Monterey Seabirds
August 14, 2005 Seabird Cruise Trip Report


Sunday August 14, 2005

Ancient Murrelet, photo by Jeff PoklenBirders were making ticks before we even boarded the Pt. Sur Clipper. A scrappy little ANCIENT MURRELET put on a display of its underwater flying abilities right under the wharf. Once we were on board, our skipper Richard Ternullo sidled the boat right up to this little guy much to the delight of the photographers on board.

The other interesting summering bird in the harbor was easily found in the company of a pair of Surf Scoters; a female HARLEQUIN DUCK near the Coast Guard jetty.

We were on a mission today in search of the Short-tailed Albatross reported on Friday. I told our two chummers Tanner Easterla and Big Sur Ornithology Lab intern Brett Tryon that I wanted to see a flock of gulls at the stern at all times and they did a brilliant job of that. They did succeed in attracting 45 BLACK-FOOTED ALBATROSS but not the hoped for Short-tailed. Oh well.

Xantus's Murrelet, photo by Jeff PoklenNew arrivals in bay waters that weren't reported until today were numerous BULLER'S SHEARWATERS and 20 XANTUS'S MURRELETS (all scrippsii). We ended up with a four shearwater day when the sharp eyes of Todd Easterla picked up a flyby MANX SHEARWATER (rare on the west coast).

It seems the large flocks of SOOTY SHEARWATERS we're used to seeing in the northern portion of the bay in Santa Cruz County have all moved to the south bay off Cypress Point. Lots of PINK-FOOTS around too. SABINE'S GULLS were also seen in good numbers.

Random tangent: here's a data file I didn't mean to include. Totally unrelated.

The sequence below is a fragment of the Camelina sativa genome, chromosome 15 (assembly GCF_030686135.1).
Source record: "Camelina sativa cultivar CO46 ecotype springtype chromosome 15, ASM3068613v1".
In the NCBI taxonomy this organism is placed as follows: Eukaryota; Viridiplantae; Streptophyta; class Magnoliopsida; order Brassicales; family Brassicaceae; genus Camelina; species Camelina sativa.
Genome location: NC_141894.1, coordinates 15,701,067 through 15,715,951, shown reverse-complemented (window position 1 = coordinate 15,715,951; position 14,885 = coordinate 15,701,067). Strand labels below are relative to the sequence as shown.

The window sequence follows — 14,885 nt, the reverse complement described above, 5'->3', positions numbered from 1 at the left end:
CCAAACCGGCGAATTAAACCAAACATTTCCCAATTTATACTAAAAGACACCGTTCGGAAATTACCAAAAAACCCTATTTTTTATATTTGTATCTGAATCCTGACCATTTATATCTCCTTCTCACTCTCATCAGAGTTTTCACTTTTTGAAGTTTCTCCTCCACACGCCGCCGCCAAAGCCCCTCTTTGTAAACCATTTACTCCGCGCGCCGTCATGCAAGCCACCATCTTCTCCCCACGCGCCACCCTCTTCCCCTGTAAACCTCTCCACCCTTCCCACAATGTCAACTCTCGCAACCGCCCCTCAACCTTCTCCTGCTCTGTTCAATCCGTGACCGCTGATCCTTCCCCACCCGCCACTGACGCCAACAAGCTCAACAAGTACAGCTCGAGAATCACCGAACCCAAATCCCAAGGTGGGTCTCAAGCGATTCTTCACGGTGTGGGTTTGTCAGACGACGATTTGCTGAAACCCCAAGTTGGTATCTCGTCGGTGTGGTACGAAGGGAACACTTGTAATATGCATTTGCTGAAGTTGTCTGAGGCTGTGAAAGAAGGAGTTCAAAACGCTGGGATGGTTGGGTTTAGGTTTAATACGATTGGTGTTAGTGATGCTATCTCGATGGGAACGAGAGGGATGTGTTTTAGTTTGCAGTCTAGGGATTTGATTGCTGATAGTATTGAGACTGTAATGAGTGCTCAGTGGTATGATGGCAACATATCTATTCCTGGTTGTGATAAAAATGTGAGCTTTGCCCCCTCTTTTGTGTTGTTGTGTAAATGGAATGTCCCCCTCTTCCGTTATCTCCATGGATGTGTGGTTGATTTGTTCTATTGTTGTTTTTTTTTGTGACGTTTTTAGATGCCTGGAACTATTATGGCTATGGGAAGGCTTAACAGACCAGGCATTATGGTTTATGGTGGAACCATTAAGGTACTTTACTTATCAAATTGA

Other birds of note were several COMMON TERNS we found floating on pieces of kelp or driftwood that we were able to closely approach and clinch the ID. We found a single NORTHERN FULMAR.

Cassin's Auklet, photo by Jeff PoklenIn the alcid department we saw only a few CASSIN'S AUKLETS and RHINOCEROS AUKLETS and found only one father-chick pair of COMMON MURRES. These three species of seabirds suffered a widespread nest failure in Northern California this year that is attributed to an apparent disruption in the upwelling cycle that fuels the food chain off our coastline.

Cetaceans did their best to upstage the seabirds. We saw 2 MINKE WHALES, 7 BLUES and 5 HUMPBACKS, with one breaching all the way out of the water. We also encountered NORTHERN RIGHT WHALE, RISSO'S and PACIFIC WHITE-SIDED DOLPHINS and a few DALL'S PORPOISE.

We were surprised to find a dozen NORTHERN FUR SEALS. We find these now and then but a dozen is quite a showing.

Oddball sighting was of 2 MARBLED GODWITS that came in to check out the chum at the back of the boat about 10 miles off Pt. Pinos.

Conspicuously absent were the skua clan of which we saw none.

Thanks go out to our fearless leaders: Don Roberson, Dan Singer, Todd Easterla and Richard Ternullo and to our hardworking chummers Tanner Easterla and Brett Tryon.

Also seen:

Roger Wolfe for Monterey Seabirds


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Last updated August 30, 2005